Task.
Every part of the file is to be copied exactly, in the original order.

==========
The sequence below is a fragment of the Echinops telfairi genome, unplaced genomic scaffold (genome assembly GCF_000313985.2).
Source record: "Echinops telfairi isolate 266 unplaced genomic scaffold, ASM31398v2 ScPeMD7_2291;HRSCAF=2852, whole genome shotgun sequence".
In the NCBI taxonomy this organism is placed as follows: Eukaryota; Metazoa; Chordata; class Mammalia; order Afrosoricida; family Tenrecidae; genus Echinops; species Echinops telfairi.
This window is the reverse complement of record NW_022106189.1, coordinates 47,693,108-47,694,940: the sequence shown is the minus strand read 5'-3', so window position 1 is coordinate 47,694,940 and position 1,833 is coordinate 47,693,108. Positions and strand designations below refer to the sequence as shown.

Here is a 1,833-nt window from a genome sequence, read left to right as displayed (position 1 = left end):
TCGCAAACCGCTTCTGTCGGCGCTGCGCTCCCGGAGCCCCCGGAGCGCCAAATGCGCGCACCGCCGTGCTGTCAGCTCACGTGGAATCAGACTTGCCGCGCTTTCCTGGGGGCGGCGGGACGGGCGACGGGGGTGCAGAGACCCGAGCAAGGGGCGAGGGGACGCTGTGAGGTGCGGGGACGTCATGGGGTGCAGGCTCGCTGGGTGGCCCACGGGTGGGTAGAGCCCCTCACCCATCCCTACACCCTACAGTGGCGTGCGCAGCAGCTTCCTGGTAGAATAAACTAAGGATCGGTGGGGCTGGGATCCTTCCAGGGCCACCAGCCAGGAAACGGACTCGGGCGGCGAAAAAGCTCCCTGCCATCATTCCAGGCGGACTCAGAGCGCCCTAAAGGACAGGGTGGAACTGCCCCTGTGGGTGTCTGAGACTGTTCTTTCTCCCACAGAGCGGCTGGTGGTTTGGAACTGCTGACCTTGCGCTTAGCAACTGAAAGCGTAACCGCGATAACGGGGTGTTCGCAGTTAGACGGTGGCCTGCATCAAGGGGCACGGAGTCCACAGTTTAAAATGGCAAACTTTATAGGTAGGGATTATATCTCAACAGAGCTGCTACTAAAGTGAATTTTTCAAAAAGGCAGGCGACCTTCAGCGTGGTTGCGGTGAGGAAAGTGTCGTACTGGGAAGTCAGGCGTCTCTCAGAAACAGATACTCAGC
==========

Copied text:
The sequence below is a fragment of the Echinops telfairi genome, unplaced genomic scaffold (genome assembly GCF_000313985.2).
Source record: "Echinops telfairi isolate 266 unplaced genomic scaffold, ASM31398v2 ScPeMD7_2291;HRSCAF=2852, whole genome shotgun sequence".
In the NCBI taxonomy this organism is placed as follows: Eukaryota; Metazoa; Chordata; class Mammalia; order Afrosoricida; family Tenrecidae; genus Echinops; species Echinops telfairi.
This window is the reverse complement of record NW_022106189.1, coordinates 47,693,108-47,694,940: the sequence shown is the minus strand read 5'-3', so window position 1 is coordinate 47,694,940 and position 1,833 is coordinate 47,693,108. Positions and strand designations below refer to the sequence as shown.

Here is a 1,833-nt window from a genome sequence, read left to right as displayed (position 1 = left end):
TCGCAAACCGCTTCTGTCGGCGCTGCGCTCCCGGAGCCCCCGGAGCGCCAAATGCGCGCACCGCCGTGCTGTCAGCTCACGTGGAATCAGACTTGCCGCGCTTTCCTGGGGGCGGCGGGACGGGCGACGGGGGTGCAGAGACCCGAGCAAGGGGCGAGGGGACGCTGTGAGGTGCGGGGACGTCATGGGGTGCAGGCTCGCTGGGTGGCCCACGGGTGGGTAGAGCCCCTCACCCATCCCTACACCCTACAGTGGCGTGCGCAGCAGCTTCCTGGTAGAATAAACTAAGGATCGGTGGGGCTGGGATCCTTCCAGGGCCACCAGCCAGGAAACGGACTCGGGCGGCGAAAAAGCTCCCTGCCATCATTCCAGGCGGACTCAGAGCGCCCTAAAGGACAGGGTGGAACTGCCCCTGTGGGTGTCTGAGACTGTTCTTTCTCCCACAGAGCGGCTGGTGGTTTGGAACTGCTGACCTTGCGCTTAGCAACTGAAAGCGTAACCGCGATAACGGGGTGTTCGCAGTTAGACGGTGGCCTGCATCAAGGGGCACGGAGTCCACAGTTTAAAATGGCAAACTTTATAGGTAGGGATTATATCTCAACAGAGCTGCTACTAAAGTGAATTTTTCAAAAAGGCAGGCGACCTTCAGCGTGGTTGCGGTGAGGAAAGTGTCGTACTGGGAAGTCAGGCGTCTCTCAGAAACAGATACTCAGC